Why RSV is On the Rise

What parents should know about the summer uptick in respiratory virus cases among children.

A common winter virus, respiratory syncytial virus, or RSV, has been on the rise this summer, particularly in the Southern United States , with hospitals reporting more infant hospitalizations and sick children than is normal for this time of year. According to the Centers for Disease Control and Prevention (CDC), there were about 1,700 confirmed cases in the U.S. during the week of July 24, 2021, compared to fewer than a dozen during the week of July 25, 2020.

“RSV infection generally happens in the fall, winter, and spring, when cold and flu season is more prevalent,” says Dr. Hossein Sadeghi, pediatric pulmonologist and director of the Sue and John L. Weinberg Cystic Fibrosis Center at NewYork-Presbyterian Morgan Stanley Children’s Hospital. “But this hasn’t been a typical year with the COVID-19 pandemic.”

Dr. Hossein Sadgehi

Dr. Hossein Sadeghi

So why are we experiencing a summer surge of RSV? To understand, Health Matters spoke with Dr. Sadeghi, who is also an associate professor of pediatrics at Columbia University Vagelos College of Physicians and Surgeons, to explain what RSV is, who it affects, how serious it can be, and why the sudden increase in cases.

If RSV cases are more common in the fall and winter months, why the sudden uptick this summer?
If we look back at the past 12 months, people were wearing face masks, practicing good hand hygiene, and were isolating themselves to control the spread of COVID-19. In doing so, that drastically reduced the rate of other viral infections, like RSV. But now, with COVID-19 vaccinations leading people to forgo face masks and the easing of travel restrictions, there is more transmission of viruses.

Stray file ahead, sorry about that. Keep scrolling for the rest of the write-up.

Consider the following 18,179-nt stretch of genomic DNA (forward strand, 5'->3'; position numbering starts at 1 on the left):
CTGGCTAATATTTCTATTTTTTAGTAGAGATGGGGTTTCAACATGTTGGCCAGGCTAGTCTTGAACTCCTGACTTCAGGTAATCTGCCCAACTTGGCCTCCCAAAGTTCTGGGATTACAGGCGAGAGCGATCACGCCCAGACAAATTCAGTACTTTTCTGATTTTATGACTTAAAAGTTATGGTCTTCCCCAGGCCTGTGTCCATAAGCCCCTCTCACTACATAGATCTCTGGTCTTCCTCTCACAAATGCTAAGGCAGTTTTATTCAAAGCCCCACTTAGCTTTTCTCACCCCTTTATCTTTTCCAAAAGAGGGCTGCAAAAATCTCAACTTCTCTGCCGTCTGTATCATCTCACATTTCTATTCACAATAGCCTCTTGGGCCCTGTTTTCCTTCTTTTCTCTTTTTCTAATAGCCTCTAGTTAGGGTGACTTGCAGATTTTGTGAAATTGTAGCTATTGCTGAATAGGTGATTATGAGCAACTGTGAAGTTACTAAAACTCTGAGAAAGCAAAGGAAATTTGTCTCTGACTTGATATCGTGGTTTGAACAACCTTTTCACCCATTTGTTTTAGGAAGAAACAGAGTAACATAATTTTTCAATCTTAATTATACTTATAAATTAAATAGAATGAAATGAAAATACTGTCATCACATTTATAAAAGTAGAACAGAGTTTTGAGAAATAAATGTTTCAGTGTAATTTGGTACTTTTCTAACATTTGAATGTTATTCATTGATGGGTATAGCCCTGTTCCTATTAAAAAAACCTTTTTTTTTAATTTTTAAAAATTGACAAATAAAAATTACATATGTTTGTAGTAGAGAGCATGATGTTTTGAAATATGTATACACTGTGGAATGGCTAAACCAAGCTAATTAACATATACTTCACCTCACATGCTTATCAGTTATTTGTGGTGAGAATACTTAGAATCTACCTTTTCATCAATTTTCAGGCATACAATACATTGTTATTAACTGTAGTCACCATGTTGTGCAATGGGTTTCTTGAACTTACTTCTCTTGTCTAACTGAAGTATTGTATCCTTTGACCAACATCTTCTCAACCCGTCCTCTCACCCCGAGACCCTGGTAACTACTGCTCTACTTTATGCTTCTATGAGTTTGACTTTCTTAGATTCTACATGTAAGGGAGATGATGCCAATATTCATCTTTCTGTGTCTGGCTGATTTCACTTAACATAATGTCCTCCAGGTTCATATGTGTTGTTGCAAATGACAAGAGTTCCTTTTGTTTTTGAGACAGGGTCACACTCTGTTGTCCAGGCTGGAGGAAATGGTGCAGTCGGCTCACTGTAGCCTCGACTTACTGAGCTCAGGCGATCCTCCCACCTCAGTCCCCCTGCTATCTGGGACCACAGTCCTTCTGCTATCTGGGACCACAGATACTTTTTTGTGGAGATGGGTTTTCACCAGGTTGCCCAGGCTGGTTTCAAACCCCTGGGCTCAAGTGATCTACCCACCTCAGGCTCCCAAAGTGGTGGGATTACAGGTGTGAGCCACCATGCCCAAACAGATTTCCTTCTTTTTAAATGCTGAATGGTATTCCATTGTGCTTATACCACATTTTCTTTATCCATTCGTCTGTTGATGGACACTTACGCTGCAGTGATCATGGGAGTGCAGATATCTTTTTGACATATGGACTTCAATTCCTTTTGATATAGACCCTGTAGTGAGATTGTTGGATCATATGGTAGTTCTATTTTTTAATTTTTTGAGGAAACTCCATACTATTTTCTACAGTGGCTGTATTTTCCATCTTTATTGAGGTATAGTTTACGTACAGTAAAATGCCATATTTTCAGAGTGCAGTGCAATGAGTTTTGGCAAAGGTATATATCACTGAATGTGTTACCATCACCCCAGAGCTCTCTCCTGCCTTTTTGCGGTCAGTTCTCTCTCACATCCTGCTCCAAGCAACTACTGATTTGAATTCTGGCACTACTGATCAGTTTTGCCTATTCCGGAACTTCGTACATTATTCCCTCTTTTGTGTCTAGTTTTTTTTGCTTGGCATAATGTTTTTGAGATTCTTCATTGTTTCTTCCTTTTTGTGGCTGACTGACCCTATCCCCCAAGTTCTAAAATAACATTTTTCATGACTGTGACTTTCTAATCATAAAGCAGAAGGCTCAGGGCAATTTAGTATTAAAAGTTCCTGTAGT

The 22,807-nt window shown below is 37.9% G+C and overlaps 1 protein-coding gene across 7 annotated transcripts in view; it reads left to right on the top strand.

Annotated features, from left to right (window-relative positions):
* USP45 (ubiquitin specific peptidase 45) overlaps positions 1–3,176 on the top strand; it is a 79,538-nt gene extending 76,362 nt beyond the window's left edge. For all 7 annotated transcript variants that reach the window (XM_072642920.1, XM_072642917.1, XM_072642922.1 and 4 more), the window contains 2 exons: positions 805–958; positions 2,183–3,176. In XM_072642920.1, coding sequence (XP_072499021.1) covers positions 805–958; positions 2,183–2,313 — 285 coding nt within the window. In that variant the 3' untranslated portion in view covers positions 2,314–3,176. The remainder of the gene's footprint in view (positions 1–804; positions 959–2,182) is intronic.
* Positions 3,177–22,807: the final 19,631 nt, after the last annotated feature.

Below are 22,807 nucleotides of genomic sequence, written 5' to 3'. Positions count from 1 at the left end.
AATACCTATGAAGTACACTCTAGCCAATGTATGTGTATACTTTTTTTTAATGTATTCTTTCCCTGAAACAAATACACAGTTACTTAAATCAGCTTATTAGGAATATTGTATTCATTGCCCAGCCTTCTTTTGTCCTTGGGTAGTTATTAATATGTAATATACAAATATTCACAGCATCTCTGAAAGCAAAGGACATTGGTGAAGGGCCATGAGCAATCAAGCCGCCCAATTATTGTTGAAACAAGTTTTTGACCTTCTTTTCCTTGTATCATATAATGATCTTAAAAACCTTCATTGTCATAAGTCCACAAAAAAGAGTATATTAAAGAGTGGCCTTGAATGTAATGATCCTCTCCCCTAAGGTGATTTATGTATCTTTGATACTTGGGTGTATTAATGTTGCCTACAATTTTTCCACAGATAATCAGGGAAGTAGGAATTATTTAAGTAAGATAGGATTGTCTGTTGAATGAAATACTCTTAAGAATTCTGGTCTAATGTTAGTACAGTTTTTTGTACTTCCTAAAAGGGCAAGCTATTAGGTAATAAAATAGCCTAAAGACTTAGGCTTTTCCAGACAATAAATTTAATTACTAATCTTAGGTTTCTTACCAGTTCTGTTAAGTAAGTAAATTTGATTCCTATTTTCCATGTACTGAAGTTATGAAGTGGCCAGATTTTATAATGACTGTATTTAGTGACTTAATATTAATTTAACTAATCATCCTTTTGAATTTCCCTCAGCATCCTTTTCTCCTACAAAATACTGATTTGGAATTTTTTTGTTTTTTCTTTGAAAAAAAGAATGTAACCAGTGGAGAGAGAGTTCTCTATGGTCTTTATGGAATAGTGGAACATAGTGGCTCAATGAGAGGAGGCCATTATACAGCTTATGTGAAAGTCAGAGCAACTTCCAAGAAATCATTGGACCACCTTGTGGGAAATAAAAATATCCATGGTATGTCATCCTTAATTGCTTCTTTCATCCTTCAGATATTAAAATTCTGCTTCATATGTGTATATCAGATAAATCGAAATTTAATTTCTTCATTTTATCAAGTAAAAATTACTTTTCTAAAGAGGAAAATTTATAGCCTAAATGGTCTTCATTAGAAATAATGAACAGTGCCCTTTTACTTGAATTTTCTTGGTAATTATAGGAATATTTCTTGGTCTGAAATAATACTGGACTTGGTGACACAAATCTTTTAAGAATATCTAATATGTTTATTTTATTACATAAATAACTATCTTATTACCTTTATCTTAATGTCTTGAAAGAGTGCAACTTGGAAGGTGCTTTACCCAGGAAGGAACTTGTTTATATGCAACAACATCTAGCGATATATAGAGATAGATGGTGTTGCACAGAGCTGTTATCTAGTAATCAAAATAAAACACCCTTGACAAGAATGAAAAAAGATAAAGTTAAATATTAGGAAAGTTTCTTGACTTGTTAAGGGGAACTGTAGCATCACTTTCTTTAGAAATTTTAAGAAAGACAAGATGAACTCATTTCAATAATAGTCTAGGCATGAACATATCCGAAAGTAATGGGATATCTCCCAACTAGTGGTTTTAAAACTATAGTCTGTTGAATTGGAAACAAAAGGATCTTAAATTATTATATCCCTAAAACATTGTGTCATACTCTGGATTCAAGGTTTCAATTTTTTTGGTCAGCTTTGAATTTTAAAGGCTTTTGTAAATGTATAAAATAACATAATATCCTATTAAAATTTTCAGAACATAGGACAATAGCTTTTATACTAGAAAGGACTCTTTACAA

Who does RSV affect?
RSV can affect anyone, but it most seriously affects premature infants or those with underlying risk factors. Most children experience a case of RSV by the time they are 2 years old. But that was pre-pandemic. With all the infection control of the past year, that may not hold true.

Is it dangerous?
For most people, it can present like a cold and usually clears up with plenty of rest and fluids. But for anyone with a weakened immune system, they are more at risk of developing severe symptoms. For example, those who are born premature (less than 29 weeks of gestation), those who are 65 years or older, and anyone with chronic lung disease or neuromuscular weakness, RSV can affect them much more severely.

Generally speaking, the really young and the really old are more at risk of developing severe symptoms.

Why is RSV dangerous for infants?
RSV is more dangerous in babies because their immune system is still developing. In babies, RSV can cause bronchiolitis (inflammation in the small airways of the lungs), pneumonia, or croup, which can lead to breathing difficulties and a persistent cough. For premature babies, they could end up in the intensive care unit.

What are the warning signs?